Too Many Books Spoil the Plot

It’s very common for a reading slump to hit hard for many students who have been powering through copious amounts of reading related to their degree. Lifestyle and Culture Editor, Bella Davis, takes a look at the challenges she has faced whilst learning to read for pleasure again after finishing her degree.

Now that I am nearing the end of my degree, it has become apparent that I have really missed reading for pleasure, something that I had previously relished. For me, the transition back towards reading for enjoyment has been genuinely difficult.

Having been an arts student, I have done more than my fair share of reading over the last three years. Having to read the equivalent of one or two novels a week in academic reading, not to mention any secondary material, is undoubtedly extremely taxing. It’s not hard to see why there is a steep decline in reading for pleasure amongst degree students who instead seek out Netflix to switch their brain off to at the end of a long day. As a result, I have always been easy on myself when it came to the holidays and the last thing I wanted to do was make myself read yet another book. Even when I did read books for fun, I often found I would not enjoy them as much as I used to. I found myself asking the question: was I just in a reading slump or was I reading a ‘meh’ book?

It is important to ask yourself this question when you are failing to enjoy a book. Most people have had a reading slump at some point in their life, but many pass this off as a fault of the books they are reading. I would personally feel this about works that I just could not engage with, even when the literature was in fact great. I was just fizzled out from reading too many books for my degree. When talking to a few friends about the subject I found, much to my relief, I was most certainly not alone. It seems the only way to rationalise this problem is to compare the mental test of completing your degree to running a marathon. You are physically drained, tired and in desperate need of some hard-earned rest. After completing three years at university, that is exactly how your body and mind feel.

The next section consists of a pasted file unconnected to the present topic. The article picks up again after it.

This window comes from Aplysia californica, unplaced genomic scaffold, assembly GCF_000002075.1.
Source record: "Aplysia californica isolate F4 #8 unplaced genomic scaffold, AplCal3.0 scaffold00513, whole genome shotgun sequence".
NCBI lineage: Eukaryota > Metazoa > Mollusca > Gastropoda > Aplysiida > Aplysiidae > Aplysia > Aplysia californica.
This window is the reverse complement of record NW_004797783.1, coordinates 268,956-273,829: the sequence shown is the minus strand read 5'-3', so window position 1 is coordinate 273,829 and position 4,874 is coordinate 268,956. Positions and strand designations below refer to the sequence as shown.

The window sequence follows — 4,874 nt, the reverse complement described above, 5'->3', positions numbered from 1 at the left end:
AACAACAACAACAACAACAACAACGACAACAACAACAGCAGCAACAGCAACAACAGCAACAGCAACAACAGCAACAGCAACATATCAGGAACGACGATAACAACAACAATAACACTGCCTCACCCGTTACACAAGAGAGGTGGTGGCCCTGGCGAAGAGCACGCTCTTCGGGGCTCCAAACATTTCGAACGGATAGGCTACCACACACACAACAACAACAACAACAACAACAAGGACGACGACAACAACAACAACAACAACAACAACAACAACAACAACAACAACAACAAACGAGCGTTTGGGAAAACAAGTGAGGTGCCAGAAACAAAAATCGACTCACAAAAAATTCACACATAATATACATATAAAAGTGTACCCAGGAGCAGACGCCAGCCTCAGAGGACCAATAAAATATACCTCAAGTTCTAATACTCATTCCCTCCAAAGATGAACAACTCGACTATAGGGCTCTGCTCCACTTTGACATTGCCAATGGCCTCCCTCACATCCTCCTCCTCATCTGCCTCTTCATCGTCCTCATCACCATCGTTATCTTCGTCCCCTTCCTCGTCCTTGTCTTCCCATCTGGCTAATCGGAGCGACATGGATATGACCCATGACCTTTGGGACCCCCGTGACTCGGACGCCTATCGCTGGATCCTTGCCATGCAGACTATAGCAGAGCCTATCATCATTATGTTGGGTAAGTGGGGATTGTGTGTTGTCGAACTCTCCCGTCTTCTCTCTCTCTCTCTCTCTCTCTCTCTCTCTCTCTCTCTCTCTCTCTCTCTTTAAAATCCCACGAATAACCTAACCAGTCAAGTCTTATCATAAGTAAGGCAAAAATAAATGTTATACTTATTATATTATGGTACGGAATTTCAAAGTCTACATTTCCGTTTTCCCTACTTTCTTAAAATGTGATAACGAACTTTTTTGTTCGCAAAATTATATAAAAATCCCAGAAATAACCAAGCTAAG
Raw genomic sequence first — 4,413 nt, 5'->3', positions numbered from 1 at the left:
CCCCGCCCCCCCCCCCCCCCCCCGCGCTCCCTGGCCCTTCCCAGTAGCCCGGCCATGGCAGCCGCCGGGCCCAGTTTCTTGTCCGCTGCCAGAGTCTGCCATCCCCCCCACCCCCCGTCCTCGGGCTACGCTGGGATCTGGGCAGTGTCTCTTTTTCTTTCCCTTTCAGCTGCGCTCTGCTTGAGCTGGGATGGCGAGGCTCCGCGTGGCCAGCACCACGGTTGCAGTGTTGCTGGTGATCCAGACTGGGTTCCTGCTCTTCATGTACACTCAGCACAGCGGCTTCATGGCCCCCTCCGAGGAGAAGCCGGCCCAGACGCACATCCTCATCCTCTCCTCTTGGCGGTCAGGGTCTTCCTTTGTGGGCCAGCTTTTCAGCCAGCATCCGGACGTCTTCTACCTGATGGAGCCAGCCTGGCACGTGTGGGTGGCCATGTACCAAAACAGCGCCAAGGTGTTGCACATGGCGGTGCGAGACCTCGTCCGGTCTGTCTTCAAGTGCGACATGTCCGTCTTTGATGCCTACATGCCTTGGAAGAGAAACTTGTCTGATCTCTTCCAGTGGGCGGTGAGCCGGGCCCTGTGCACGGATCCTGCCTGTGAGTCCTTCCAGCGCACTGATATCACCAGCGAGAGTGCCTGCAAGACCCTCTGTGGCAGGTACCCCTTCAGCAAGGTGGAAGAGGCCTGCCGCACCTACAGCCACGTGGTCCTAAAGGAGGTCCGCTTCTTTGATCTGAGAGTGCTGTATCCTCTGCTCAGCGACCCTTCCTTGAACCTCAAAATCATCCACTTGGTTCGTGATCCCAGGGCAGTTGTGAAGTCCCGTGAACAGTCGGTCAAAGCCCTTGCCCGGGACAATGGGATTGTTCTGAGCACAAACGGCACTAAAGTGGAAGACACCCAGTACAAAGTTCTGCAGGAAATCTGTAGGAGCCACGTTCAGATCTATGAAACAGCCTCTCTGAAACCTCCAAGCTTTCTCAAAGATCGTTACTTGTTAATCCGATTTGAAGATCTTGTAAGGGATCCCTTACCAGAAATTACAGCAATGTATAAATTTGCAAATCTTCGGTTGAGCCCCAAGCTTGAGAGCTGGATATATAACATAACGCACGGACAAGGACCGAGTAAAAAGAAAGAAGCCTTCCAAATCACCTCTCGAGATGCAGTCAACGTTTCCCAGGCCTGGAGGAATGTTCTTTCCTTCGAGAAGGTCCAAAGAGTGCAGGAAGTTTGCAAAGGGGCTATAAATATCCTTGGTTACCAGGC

It is okay to find the transition difficult, especially when you have been agonising over the same 12,000 words for weeks on end and reading copious amounts of books with the same subject matter. All you need is a change in scenery; a gripping fiction or compelling non-fiction. After completing my dissertation, my brain shut down and I could not get it back in gear. I hoped for a blissful reading experience that would awaken my love for reading again where I would hurtle through my reading list at an alarming rate like I used to.  But, instead, my mind rejected the idea of reading books after the first few minutes, and my eyes would gaze longingly at my laptop where Netflix awaited with open arms screaming for a new series to be binge-watched.

As the end of third year looms, I have compiled a list of five books I have been patiently waiting to read to break myself out of the post-degree reading slump and learn to love reading again. For the curious readers out there who are wondering, at the top of my long list of books to read at the moment are: How To Stop Time by Matt Haig, Upstate by James Wood , The Keeper of Lost Things by Ruth Hogan, Feel Free: Essays by Zadie Smith and Unreasonable Behaviour by Don McCullin. I’ve chosen these books due to their varying formats and tones, as I hope one of the styles will coax me back into enjoyment. The important thing to remember is that books will always be there, and it is essential to take time to recover after finishing your course. So, whenever you feel ready to go back to reading, take the plunge and start reading for fun again.